New Zealand welcomes back first cruise ship since pandemic

The country closed its borders in early 2020 as it sought at first to eliminate Covid-19 entirely.

New Zealand welcomes back first cruise ship since pandemic

New Zealand has welcomed the first cruise ship to return since the coronavirus pandemic began.

The country closed its borders in early 2020 as it sought at first to eliminate Covid-19 entirely and then later to control its spread.

Although the country reopened its borders to most tourists arriving by plane in May, it was not until two weeks ago that it lifted all remaining restrictions, including those on maritime arrivals.

The end of restrictions allowed Carnival Australia’s Pacific Explorer cruise ship to dock in Auckland with about 2,000 passengers and crew on Friday morning as part of a 12-day return trip to Fiji that left from Sydney.

Tourism minister Stuart Nash said: “It’s another step in the reopening of our borders and a step closer to resuming business as usual.”

Mr Nash said it would take some time for international tourist numbers and revenue to return to their pre-pandemic levels, when the industry accounted for about 20% of New Zealand’s foreign income and more than 5% of GDP.

“I think there’s been many people in the tourism sector who have done it hard over the last two years,” Mr Nash said. “But we’ve always taken an approach where we need to ensure that we get the health response right. Because if we don’t, we know the consequences are dire.”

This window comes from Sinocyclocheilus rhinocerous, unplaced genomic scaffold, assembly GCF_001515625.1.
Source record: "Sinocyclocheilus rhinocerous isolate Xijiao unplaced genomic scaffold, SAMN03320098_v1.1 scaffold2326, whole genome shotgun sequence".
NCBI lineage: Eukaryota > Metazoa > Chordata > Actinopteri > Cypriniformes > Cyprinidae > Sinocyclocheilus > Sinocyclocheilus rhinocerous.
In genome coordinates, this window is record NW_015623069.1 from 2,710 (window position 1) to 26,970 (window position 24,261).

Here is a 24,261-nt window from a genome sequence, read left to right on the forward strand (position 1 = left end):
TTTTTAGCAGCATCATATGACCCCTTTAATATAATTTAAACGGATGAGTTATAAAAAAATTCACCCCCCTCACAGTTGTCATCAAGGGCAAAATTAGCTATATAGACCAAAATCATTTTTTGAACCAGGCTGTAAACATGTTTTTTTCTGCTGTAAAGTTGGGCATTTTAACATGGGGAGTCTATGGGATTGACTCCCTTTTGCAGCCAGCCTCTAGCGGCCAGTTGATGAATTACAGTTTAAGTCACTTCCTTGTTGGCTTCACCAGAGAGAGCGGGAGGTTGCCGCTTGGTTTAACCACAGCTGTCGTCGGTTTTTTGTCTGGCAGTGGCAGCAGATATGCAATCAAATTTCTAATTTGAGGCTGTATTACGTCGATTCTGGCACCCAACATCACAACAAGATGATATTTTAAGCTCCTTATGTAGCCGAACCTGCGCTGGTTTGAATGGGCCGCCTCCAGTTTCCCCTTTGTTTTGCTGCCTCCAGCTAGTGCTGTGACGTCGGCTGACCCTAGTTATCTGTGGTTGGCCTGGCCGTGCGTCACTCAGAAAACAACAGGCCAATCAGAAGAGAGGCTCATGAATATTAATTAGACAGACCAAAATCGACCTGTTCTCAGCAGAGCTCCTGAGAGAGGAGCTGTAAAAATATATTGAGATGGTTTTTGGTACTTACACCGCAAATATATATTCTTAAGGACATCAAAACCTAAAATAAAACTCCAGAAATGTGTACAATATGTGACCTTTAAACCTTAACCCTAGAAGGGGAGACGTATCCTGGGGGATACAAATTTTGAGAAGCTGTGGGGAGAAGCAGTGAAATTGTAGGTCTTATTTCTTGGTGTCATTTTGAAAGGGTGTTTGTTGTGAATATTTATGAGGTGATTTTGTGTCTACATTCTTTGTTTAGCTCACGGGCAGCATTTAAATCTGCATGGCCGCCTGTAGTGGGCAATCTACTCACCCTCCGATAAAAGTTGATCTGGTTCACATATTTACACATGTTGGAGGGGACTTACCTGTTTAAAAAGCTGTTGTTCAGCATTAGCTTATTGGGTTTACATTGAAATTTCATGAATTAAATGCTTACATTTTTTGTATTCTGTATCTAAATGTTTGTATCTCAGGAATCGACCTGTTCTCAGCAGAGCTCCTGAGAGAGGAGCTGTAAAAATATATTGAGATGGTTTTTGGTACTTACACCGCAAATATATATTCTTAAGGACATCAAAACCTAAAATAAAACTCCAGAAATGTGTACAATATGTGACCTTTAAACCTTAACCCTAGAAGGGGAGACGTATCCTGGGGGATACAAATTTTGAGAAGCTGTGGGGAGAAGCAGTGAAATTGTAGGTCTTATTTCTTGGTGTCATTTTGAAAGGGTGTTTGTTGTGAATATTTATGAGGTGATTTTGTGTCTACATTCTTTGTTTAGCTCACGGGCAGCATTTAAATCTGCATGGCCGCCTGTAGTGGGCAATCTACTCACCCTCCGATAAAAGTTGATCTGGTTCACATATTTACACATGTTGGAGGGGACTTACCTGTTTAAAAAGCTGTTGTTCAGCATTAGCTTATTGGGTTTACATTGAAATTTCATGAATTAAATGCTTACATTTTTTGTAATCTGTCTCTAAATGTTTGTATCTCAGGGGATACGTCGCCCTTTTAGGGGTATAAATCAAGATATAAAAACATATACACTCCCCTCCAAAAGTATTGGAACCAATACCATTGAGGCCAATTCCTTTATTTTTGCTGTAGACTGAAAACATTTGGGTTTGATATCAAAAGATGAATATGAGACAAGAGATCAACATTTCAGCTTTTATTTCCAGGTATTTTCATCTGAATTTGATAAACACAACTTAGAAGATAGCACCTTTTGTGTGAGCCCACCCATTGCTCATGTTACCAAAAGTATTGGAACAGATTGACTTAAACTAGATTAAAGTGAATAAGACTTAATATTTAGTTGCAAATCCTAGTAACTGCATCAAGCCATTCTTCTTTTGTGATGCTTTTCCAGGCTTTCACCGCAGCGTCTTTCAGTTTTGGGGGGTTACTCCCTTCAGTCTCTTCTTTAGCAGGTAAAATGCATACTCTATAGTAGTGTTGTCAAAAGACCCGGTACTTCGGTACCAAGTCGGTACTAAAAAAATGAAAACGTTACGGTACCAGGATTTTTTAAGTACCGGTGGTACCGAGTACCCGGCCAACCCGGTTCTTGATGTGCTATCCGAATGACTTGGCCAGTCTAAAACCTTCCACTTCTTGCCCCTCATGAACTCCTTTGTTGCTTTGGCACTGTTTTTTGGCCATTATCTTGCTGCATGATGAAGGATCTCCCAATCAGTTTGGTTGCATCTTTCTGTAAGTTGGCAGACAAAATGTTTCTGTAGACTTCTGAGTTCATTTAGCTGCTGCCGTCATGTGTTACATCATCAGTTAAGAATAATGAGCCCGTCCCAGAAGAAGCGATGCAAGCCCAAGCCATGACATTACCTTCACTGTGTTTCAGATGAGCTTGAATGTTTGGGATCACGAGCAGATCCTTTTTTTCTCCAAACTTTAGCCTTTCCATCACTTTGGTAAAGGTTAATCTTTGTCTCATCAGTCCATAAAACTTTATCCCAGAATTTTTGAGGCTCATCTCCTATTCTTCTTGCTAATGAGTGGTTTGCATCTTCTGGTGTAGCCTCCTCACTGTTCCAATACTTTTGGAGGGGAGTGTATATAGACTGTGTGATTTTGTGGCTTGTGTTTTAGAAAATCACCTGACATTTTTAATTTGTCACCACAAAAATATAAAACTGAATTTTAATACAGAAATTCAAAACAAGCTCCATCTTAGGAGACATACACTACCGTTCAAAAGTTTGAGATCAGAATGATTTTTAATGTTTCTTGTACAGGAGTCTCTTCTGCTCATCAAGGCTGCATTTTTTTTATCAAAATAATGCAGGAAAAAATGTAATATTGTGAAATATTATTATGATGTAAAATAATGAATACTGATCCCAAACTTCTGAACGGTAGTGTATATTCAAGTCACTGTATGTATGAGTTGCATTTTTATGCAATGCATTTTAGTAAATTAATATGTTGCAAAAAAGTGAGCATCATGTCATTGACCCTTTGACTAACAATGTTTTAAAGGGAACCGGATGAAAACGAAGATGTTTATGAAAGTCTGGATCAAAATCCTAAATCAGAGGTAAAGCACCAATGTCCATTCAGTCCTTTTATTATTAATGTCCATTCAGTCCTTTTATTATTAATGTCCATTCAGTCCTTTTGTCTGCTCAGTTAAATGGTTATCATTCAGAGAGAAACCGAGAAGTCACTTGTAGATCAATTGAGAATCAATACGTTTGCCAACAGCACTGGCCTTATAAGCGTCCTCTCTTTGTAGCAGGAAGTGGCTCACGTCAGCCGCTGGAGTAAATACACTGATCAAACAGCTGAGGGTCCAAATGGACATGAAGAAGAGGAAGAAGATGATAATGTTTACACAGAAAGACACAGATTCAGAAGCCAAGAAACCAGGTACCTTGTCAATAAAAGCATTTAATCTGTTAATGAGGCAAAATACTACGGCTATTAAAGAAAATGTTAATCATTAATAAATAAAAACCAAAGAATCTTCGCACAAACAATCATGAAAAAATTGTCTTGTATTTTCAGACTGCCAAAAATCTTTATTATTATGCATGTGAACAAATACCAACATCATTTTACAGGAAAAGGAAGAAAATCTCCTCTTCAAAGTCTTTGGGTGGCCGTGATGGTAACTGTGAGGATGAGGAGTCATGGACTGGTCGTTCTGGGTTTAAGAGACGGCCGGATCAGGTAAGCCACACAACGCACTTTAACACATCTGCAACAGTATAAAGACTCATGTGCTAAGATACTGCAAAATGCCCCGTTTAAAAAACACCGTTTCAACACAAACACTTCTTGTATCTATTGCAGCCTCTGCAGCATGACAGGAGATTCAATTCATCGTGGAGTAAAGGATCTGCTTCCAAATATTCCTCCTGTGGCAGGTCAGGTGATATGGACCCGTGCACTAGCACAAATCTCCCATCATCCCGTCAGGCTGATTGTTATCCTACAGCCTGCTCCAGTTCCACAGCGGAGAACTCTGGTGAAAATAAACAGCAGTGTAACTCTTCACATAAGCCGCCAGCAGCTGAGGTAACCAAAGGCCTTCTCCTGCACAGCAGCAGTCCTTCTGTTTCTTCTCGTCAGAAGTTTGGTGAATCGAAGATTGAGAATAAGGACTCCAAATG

A boat carrying protesters upset about the industry’s impact on the environment followed the Pacific Explorer into the harbour on Friday, before passengers were greeted with an indigenous Maori welcome and a visit by Prime Minister Jacinda Ardern.

Mr Nash said the pause in tourism had given the nation a chance to reset its priorities. One of those was to go after what he described as wealthier “high quality” tourists who would stay longer and have a story to tell when they returned home.

Mr Nash said that with airline tickets more expensive and travellers more risk-averse than before the pandemic, tourism numbers could remain subdued for a while, but he thought the industry would eventually make a strong comeback.

“I see markets like the United States being a really important market for New Zealand,” he said.

Most Read

Most Read

Sorry, we are not accepting comments on this article.

Top Stories

More from the Express & Star

UK & International News